In construing the Clayton Terrace case, the court focused on the indenture provision which stated, “The following restriction shall be enforced and binding upon the owners of this Subdivision for a period of 25 years from date of this instrument, unless amended or extended by two-thirds of the lot owners.” The court found that the use of the term “or” generally refers to alternative possibilities and is akin to the use of the word “either.” Construing the Clayton Terrace Subdivision Indentures, the court held that the “drafters provided that two-thirds of the lot owners could do two things — amend the list of restrictions that follow and extend those restrictions.” To “amend” means “to change or modify in any way for the better,” the court found, in reliance upon Webster’s Third New International Dictionary.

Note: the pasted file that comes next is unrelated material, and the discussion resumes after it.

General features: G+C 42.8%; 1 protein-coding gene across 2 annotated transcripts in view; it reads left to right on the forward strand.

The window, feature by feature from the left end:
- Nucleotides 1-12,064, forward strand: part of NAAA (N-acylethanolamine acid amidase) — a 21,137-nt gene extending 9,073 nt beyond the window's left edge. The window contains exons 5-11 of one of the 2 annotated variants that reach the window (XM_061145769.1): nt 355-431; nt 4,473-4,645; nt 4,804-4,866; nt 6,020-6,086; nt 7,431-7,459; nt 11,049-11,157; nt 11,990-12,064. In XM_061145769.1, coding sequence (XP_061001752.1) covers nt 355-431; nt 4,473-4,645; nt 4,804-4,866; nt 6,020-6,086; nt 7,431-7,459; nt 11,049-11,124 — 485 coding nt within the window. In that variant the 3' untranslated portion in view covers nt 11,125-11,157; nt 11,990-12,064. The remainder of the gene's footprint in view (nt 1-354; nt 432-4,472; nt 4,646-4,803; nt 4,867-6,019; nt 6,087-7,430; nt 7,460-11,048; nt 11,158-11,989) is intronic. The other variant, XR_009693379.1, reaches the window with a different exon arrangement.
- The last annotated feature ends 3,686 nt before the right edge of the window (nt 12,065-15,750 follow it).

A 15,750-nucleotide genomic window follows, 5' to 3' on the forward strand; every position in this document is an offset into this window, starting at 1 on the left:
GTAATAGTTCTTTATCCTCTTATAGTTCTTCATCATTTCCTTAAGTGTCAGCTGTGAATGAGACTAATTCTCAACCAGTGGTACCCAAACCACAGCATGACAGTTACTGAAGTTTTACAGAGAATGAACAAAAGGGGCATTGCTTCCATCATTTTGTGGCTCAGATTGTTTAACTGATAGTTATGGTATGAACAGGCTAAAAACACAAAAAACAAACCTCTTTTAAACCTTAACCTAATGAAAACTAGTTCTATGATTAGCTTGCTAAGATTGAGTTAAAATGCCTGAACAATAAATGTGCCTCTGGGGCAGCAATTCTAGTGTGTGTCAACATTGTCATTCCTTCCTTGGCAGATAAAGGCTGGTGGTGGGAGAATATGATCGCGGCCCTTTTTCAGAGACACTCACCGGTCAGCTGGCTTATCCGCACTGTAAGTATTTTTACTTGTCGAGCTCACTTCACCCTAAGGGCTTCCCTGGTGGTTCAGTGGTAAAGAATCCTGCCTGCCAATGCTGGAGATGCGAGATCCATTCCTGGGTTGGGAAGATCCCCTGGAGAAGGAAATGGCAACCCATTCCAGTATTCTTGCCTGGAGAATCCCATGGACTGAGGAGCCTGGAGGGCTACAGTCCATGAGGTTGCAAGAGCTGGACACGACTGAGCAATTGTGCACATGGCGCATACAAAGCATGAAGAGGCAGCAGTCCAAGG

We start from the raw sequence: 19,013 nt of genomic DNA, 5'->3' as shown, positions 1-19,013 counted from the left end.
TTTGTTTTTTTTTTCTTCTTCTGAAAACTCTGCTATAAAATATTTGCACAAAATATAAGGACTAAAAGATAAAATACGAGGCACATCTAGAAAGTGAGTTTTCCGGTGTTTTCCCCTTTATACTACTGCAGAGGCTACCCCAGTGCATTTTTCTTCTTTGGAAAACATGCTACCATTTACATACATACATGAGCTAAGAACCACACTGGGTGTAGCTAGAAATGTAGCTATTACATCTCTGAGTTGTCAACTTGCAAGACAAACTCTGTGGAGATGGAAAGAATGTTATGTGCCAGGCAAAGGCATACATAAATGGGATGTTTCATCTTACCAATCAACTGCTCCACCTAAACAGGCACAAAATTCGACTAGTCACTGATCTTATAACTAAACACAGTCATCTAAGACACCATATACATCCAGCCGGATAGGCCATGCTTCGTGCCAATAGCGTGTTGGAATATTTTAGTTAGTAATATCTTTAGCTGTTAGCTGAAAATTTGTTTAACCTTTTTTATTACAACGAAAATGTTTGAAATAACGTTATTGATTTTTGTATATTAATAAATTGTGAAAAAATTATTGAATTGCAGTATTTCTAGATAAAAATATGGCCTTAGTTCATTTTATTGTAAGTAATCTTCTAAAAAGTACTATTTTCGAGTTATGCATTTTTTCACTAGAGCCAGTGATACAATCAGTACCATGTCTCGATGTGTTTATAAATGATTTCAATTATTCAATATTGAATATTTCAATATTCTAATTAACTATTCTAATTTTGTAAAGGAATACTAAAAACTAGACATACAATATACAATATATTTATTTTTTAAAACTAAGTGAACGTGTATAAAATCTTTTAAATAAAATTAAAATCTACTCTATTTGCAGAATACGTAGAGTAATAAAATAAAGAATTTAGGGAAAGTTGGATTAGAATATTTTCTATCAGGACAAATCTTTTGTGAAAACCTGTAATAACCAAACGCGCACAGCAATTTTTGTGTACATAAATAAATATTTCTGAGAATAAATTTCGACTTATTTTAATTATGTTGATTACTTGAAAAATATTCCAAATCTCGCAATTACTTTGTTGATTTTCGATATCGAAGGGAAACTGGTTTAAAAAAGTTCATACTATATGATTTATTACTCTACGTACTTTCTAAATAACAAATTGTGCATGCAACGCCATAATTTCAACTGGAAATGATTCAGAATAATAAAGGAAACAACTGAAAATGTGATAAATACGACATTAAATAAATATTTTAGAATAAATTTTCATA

In construing this indenture provision as would a contract, the court held that “[i]t would be unnatural to read these words other than as expressing an intent that two-thirds of the homeowners could add restrictions to the list provided and could lengthen the time in which the original or added restrictions would be in effect, as both ‘amend’ and ‘extend’ inherently broaden the reach of the list of restrictions either in effect or in time.” While the property owner in this case argued that the word “amended” was insufficiently specific to predict the addition of restrictions without unanimous homeowner approval, the Clayton Terrace court expressly found that while Van Deusen’s results might have been justified in the context of the particular facts and the unique language of the particular indentures then being interpreted, the Van Deusen court’s reasoning was “suspect.”